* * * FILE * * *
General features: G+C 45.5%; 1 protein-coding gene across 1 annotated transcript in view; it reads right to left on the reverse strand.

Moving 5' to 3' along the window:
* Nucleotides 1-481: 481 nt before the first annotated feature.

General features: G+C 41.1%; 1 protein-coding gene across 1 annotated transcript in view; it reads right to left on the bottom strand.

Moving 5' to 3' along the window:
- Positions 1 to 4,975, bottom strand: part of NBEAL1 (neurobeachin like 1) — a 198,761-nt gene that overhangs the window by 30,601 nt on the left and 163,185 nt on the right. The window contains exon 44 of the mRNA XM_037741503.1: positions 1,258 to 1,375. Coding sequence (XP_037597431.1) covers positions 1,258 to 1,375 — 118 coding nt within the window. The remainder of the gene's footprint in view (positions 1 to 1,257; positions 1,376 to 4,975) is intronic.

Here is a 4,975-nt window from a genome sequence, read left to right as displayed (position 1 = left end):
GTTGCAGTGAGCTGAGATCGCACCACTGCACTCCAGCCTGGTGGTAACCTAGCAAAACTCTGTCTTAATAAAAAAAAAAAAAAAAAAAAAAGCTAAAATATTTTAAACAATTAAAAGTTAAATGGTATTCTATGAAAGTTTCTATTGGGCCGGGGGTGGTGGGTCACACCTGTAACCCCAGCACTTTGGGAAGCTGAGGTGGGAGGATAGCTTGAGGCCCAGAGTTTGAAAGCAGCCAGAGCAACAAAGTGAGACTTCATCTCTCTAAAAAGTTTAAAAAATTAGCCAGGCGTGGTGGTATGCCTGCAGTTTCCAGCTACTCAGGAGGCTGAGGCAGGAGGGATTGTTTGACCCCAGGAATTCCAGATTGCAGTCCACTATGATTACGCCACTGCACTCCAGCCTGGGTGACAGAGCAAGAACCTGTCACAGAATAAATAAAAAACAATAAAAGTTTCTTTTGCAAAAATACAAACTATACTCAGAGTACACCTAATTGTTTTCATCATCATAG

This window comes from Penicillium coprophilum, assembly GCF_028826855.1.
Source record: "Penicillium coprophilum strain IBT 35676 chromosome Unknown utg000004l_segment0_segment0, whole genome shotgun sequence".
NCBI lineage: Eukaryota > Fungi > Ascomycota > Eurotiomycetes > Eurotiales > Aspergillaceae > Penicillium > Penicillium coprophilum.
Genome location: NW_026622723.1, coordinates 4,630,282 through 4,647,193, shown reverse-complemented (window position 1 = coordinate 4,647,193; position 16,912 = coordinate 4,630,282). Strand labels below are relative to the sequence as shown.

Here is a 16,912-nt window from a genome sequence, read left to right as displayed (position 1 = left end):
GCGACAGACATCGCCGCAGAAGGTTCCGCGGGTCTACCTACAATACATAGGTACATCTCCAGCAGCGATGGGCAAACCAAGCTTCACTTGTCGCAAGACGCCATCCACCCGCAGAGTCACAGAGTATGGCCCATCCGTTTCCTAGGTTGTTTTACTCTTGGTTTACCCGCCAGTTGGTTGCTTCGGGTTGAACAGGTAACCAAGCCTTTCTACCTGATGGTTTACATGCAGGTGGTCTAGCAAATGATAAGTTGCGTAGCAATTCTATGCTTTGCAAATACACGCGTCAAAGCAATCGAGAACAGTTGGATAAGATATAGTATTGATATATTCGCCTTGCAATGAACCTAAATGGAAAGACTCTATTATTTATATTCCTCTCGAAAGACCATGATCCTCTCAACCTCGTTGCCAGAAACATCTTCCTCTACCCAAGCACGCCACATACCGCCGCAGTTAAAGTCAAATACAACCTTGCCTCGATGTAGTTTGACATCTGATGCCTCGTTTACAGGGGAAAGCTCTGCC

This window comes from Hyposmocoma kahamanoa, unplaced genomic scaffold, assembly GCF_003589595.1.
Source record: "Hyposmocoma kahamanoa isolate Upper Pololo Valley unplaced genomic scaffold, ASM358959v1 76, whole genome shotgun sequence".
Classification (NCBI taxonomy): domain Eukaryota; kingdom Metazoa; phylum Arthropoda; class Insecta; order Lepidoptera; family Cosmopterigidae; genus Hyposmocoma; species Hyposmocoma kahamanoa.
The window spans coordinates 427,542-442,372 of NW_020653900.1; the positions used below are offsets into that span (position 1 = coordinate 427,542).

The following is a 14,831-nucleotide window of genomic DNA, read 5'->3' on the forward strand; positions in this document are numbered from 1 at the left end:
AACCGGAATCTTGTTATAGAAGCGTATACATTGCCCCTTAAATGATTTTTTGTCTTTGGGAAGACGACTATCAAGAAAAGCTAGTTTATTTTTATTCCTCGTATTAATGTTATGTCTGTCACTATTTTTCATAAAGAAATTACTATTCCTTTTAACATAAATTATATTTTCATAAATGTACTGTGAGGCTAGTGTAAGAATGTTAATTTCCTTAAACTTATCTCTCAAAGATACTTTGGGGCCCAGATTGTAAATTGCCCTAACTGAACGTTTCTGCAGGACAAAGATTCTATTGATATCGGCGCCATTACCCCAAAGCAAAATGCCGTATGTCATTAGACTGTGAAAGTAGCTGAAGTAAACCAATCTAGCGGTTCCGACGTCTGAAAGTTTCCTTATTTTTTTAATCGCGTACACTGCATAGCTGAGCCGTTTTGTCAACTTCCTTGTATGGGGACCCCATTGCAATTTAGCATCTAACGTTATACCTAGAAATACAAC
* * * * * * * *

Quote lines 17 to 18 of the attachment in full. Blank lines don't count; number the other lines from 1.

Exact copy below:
Classification (NCBI taxonomy): domain Eukaryota; kingdom Metazoa; phylum Arthropoda; class Insecta; order Lepidoptera; family Cosmopterigidae; genus Hyposmocoma; species Hyposmocoma kahamanoa.
The window spans coordinates 427,542-442,372 of NW_020653900.1; the positions used below are offsets into that span (position 1 = coordinate 427,542).